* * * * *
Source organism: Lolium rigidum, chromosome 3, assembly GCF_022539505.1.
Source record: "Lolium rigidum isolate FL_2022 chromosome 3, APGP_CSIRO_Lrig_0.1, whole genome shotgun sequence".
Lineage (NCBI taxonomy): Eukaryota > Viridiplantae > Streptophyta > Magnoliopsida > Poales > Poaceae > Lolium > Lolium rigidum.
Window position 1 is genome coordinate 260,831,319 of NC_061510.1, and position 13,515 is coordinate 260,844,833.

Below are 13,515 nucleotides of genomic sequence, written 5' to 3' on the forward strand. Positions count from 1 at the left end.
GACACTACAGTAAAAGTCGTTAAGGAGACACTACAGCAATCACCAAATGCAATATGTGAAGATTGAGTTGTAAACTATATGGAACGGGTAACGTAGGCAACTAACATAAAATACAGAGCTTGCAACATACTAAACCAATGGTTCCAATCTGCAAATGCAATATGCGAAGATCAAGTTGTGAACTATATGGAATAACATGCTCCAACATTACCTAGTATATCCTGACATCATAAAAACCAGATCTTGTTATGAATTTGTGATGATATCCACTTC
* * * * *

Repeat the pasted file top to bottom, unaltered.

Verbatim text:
Source organism: Lolium rigidum, chromosome 3, assembly GCF_022539505.1.
Source record: "Lolium rigidum isolate FL_2022 chromosome 3, APGP_CSIRO_Lrig_0.1, whole genome shotgun sequence".
Lineage (NCBI taxonomy): Eukaryota > Viridiplantae > Streptophyta > Magnoliopsida > Poales > Poaceae > Lolium > Lolium rigidum.
Window position 1 is genome coordinate 260,831,319 of NC_061510.1, and position 13,515 is coordinate 260,844,833.

Below are 13,515 nucleotides of genomic sequence, written 5' to 3' on the forward strand. Positions count from 1 at the left end.
GACACTACAGTAAAAGTCGTTAAGGAGACACTACAGCAATCACCAAATGCAATATGTGAAGATTGAGTTGTAAACTATATGGAACGGGTAACGTAGGCAACTAACATAAAATACAGAGCTTGCAACATACTAAACCAATGGTTCCAATCTGCAAATGCAATATGCGAAGATCAAGTTGTGAACTATATGGAATAACATGCTCCAACATTACCTAGTATATCCTGACATCATAAAAACCAGATCTTGTTATGAATTTGTGATGATATCCACTTC